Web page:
- build an inclusive digital economy and society
- develop human and institutional capacity
- protect human rights and human agency
- promote digital trust, security, and stability
- foster global digital cooperation
One of the key recommendations on digital governance outlines three proposed models for digital governance: co-governance, IGF Plus, and Digital Commons.
A new digital TOOL for diplomacy
Diplomats use digital tools in their daily work, from negotiations and representation, to communication and policy analysis. Although the most focused is the use of social media for public diplomacy (e.g. Twitter diplomacy, Facebook diplomacy), digital tools have a much more substantial impact on other functions of diplomacy as described below.
‘Zoom diplomacy’: Online meetings and e-participation
During the COVID-19 pandemic, diplomacy has shifted online to conferencing platforms such as Zoom. However online meetings are not as new as one might think.
The first online participation session in multilateral diplomacy was held by the International Telecommunication Union (ITU) in 1963. Since then, the availability of the internet in conference rooms has made remote participation a reality for more inclusive and open international negotiations.
Online meetings come with many pros and cons. As the pandemic crisis has shown, they provide business continuity. They also increase inclusion by allowing participation without being physically present, which is often conditioned by travel and other expenses. Among the major cons of online meetings is the lack of physical contact, which is important for building trust and empathy that are essential for dealing with, in particular, controversial and political issues.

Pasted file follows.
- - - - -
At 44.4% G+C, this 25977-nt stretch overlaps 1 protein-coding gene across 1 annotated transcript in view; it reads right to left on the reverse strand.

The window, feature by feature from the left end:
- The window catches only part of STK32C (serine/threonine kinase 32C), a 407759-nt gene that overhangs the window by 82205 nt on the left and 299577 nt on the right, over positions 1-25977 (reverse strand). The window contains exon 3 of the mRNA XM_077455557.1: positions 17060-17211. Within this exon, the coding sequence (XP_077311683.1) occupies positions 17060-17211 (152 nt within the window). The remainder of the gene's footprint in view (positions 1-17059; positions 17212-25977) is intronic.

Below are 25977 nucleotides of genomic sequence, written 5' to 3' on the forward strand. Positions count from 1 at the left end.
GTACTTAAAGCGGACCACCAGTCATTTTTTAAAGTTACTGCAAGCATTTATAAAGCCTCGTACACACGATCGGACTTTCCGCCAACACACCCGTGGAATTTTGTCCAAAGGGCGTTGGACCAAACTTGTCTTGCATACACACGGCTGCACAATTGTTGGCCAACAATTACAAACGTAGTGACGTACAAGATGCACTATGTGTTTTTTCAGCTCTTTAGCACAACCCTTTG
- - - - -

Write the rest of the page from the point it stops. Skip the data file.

As the illustration shows, in addition to traditional physical and remote meetings, there will be the emergence of ‘hybrid (blended)’ meetings that will combine in situ and online participation. Hybrid meetings will require new techniques for planning and running meetings, as you can see on our ConfTech page.
Social media for public diplomacy
Twitter and Facebook are currently the most popular e-tools used by diplomatic services globally.
Twitter is used as a tool for public diplomacy in many countries. It remains to be seen if and how the current controversies around Twitter will affect diplomacy. For more information, consult our publication Twitter for Diplomats (2013).
Other social media tools used in public diplomacy include Facebook, YouTube, FlickR, LinkedIn, Pinterest, and Instagram.
The 5 core e-competences
The specific value of e-tools lies in the set of core skills, i.e., the five core e-competences (5Cs) that diplomats need to harness:
- Curate: Listening is the first step. It is done by curating information and knowledge.
- Collaborate: While you curate, you gradually start collaborating both within your organisation and with outside communities. You start developing your community by sharing resources, asking questions, etc.
- Communicate: It is time to start communicating. This skill represents the ability and knowledge to extend your outreach and visibility.
- Create: After curating, collaborating, and communicating, you are much more comfortable in social media. You have a solid following. It is time to focus more on creating your online content.
- Critique: By now you should have gained more social visibility. This also exposes you to more critical comments and discussions. You need to engage in critical discussions and learn how to manage criticism.
In the context of digital diplomacy, these competencies represent the skills and knowledge needed by professionals to perform optimally in the digital world. Effective social media campaigns are also based on these core skills. Nevertheless, the development of competencies in digital diplomacy requires time.